Reddy, Srikanth
Chicago, IL

Reeves, Roger W.
Chicago, IL

Richardson, James
Princeton, NJ

Richardson, Rachel
Greensboro, NC

Rigsbee, David
Raleigh, NC

Riley, Atsuro
San Francisco, CA

Seay, Allison
Midlothian, VA

Sharif, Solmaz
Los Angeles, CA

Shaw, B. T.
Portland, OR

Teitman, Ryan
Berkeley, CA

Vap, Sarah
Santa Monica, CA

York, Jake Adam
Denver, CO

Zucker, Rachel
New York, NY

« Return to index

Recent Grants

Tuesday, September 11, 2012

Reposted from Sarabande Website:

We are pleased to announce the 2012 Linda Bruckheimer Series in Kentucky Literature selection: (Untitled), stories by Arna Bontemps Hemenway. The collection will appear in the summer of 2014. We will definitely have a title before publication date!
Arna grew up in the Mount Vernon neighborhood of Lexington, Kentucky. His fiction has appeared in The Missouri Review, The Seattle Review, Meridian Literary Review, Bat City Review, and They Magazine. He received a B.A. from the University of Iowa and an M.F.A. in Fiction from the Iowa Writers’ Workshop. He’s been the recipient of the Peter Taylor Scholarship for Fiction from the Sewanee Writers’ Conference, as well as the Truman Capote Fellowship and John C. Schupes Fellowship for Fiction Writing while at Iowa, where he now teaches.
The finalists chosen (and they were very fine finalists) included:
Light in Darkness, by Jeremy Byars
Poems from a Poet’s Daughter, by Morgan Eklund
Through a Tunnel You Are Leaving, by Jessica Farquhar
Big Bad, by Gary Leising
A Terrifying Brush with Optimism, by Brian Leung
Galaxies that Might be You, by Pamela Johnson Parker
The Devil’s Radio, by Jacob Rakovan
Manglevine: Collected Stories, by Dominic Russ
Gazelle in the House, by Lisa Williams
A Little Luck, by Jeff Worley
Click this link to download a print friendly version of the 2012 Bruckheimer Series press release.

Monday, April 30, 2012

30 of 30 Elegy for Joyce Mcginnis

It was a funeral year,and a terrible church.
the preacher had an altar call in the middle of the service
as though this was the ideal time, to hammer us
with that threadbare, impoverished faith, worn carpet on the altar
a pair of yard-sale plaster praying hands atop a speaker,
a paint-on-velvet Jesus, and I was young enough to be embarassed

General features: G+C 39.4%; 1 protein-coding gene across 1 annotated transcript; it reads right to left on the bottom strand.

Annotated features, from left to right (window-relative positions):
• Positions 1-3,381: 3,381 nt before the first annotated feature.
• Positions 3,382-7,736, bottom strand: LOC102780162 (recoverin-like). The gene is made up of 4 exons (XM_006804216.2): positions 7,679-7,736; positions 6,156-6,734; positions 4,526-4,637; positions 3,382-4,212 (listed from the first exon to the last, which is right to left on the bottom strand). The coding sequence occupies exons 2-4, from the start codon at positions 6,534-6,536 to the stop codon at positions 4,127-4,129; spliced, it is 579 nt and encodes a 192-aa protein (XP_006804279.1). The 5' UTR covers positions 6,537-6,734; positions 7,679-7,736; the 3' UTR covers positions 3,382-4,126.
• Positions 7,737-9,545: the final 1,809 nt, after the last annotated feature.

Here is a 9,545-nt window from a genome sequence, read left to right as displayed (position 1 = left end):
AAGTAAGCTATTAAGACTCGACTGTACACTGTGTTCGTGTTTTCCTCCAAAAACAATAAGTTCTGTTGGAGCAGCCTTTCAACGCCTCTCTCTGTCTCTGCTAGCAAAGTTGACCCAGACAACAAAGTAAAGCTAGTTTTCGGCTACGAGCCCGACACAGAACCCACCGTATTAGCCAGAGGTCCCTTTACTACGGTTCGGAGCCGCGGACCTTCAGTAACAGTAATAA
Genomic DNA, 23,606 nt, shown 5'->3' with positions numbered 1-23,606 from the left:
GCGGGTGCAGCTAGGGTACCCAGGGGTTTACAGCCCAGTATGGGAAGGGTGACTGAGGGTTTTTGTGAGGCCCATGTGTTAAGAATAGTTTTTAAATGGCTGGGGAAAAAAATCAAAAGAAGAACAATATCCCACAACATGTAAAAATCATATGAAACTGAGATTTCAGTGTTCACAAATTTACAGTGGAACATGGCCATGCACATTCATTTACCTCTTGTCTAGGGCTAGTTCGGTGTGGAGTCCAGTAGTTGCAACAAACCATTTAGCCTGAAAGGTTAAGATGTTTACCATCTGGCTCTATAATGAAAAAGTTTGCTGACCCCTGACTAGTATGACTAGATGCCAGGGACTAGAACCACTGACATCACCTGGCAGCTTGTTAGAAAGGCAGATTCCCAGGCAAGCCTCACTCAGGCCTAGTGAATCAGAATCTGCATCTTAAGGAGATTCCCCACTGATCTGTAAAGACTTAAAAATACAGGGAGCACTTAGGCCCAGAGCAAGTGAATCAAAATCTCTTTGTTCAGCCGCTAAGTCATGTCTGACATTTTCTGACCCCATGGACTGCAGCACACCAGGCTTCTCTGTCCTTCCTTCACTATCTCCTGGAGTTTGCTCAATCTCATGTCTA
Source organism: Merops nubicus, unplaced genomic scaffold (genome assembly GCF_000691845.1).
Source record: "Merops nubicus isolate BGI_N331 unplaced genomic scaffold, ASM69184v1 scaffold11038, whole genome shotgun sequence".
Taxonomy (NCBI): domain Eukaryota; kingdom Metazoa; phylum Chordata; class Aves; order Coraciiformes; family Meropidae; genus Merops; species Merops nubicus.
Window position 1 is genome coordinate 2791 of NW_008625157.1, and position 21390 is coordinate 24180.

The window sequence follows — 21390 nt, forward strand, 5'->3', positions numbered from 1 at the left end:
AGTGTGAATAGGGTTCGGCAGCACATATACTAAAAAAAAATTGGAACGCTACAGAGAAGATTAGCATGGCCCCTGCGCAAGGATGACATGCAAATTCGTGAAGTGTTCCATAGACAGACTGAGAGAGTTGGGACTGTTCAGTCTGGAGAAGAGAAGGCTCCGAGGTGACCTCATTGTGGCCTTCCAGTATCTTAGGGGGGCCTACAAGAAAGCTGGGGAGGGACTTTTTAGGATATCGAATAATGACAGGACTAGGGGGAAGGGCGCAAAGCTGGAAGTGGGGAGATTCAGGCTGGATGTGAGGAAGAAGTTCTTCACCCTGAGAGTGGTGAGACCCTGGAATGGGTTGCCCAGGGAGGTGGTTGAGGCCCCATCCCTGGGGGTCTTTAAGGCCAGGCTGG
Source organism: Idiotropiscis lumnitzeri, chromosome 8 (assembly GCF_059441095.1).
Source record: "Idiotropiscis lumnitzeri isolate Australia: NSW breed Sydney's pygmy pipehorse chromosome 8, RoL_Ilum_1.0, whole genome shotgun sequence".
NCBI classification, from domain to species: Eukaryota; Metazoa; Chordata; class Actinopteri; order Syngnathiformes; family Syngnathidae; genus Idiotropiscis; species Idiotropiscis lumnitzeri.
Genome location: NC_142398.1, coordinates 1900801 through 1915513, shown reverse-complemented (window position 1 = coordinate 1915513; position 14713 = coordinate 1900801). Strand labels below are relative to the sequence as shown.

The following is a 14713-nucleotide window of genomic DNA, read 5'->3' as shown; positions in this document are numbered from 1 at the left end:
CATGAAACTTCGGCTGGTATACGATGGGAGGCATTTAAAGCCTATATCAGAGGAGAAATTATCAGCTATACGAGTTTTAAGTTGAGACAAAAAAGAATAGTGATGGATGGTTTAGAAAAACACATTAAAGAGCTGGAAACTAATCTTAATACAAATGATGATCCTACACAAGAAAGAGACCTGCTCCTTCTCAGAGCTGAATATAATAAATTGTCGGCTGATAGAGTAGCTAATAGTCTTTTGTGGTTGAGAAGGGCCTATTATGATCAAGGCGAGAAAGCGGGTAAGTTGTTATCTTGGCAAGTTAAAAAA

By the Appalachian wailing in the funeral home,
the collapsing and being escorted outside, the coffee can of cigarette butts
the beige shirts and colorful ties, the kentucky drawl of the preacher
I have never felt more northern, more Catholic, more outside
than that room, the women red-faced, collapsing
My own calm in the face of their grief.

You were born again, but I knew your stories,
the woman shot through the barstool
Red's blood clot and the bullet that cured him,
Your prison time the family secret
knew of your bike, your studded belt that spelled your name
your racist dolls, dirty books, knew the cackle of your laugh
your smoking cigarettes with an oxygen mask,
planted lillies in your lawn. Stared at the Mack truck tabletop lighters
the apple-head dolls, turned over  the plaster frogs with human genitals
near your stagnant birdbath, knew the smell of your backyard goat
a picture of a man with elephantisis, carrying his balls in a wheel barrel:
But you did not know me, called me "Chuck", called me "Chad",
Called me "Neva's Baby" when I was fifteen,
though you had embroidered names on my cousin's woolen jackets
always more interested in your own stories.
My mother and her sisters were charmed by you,
like mice by a snake, they needed the your gaze
even if you only saw your own reflection in their eyes
the children that you left, again and again
that gaggle of garrulous sisters at your dying bed
who did not seem to notice that you did not love them.
who dutifully ate the 7-up cake, the ham left warming for them
that you never bothered to wait for their arrival to eat
on the holidays we drove across two states to your home and car dealership
to eat your leftovers, to slip off and read the black books upstairs, to steal whiskey from your bar,to spin until we fell

When you died this was my inheritance, a rack of pipes that no one smoked
a set of books in black covers, with pentagrams on the back. a collection of stories
of a woman that I never knew, a memory of the sting of stolen whiskey.

29 of 30 Elegy for Rich Weiss

We rode the freight trains into town
jumping off when they picked up speed
and sliding down the rock embankments.
A sign on a post, covered in rust, bulletholes
advertised a long-closed window and siding company
"Exteriors of time" Fields of corn and wheat,
a go-kart track, the weird sculptures of Mini Golf
under fluorescent lights,a dingy arcade where metal bands
played in the gravel parking lot, a whirling pit over the gravel.

Rich was older, had better weed,
drank stolen airplane bottles of "cocktail" and "martini"
with us, hopped cemetary fences, showed us how to make a pipe
from tin foil and a pen, from soda cans and apples.
Rich, on Dilaudid, or Codeine, or Valium and Whiskey,
alone, a drunk, stumbling scarecrow
( or asleep on the tracks, depending on who was telling)
was hit by the Burlington Northern,
and his heart stopped.

The paramedics jump-started him,
and Rich came back, Electric Lazarus
with cinematic tales of a white light, of voices
of being spat back into the world,
which he would tell while we huffed gas,
drank Everclear, shook with stolen speed
I do not recall the method of his second death.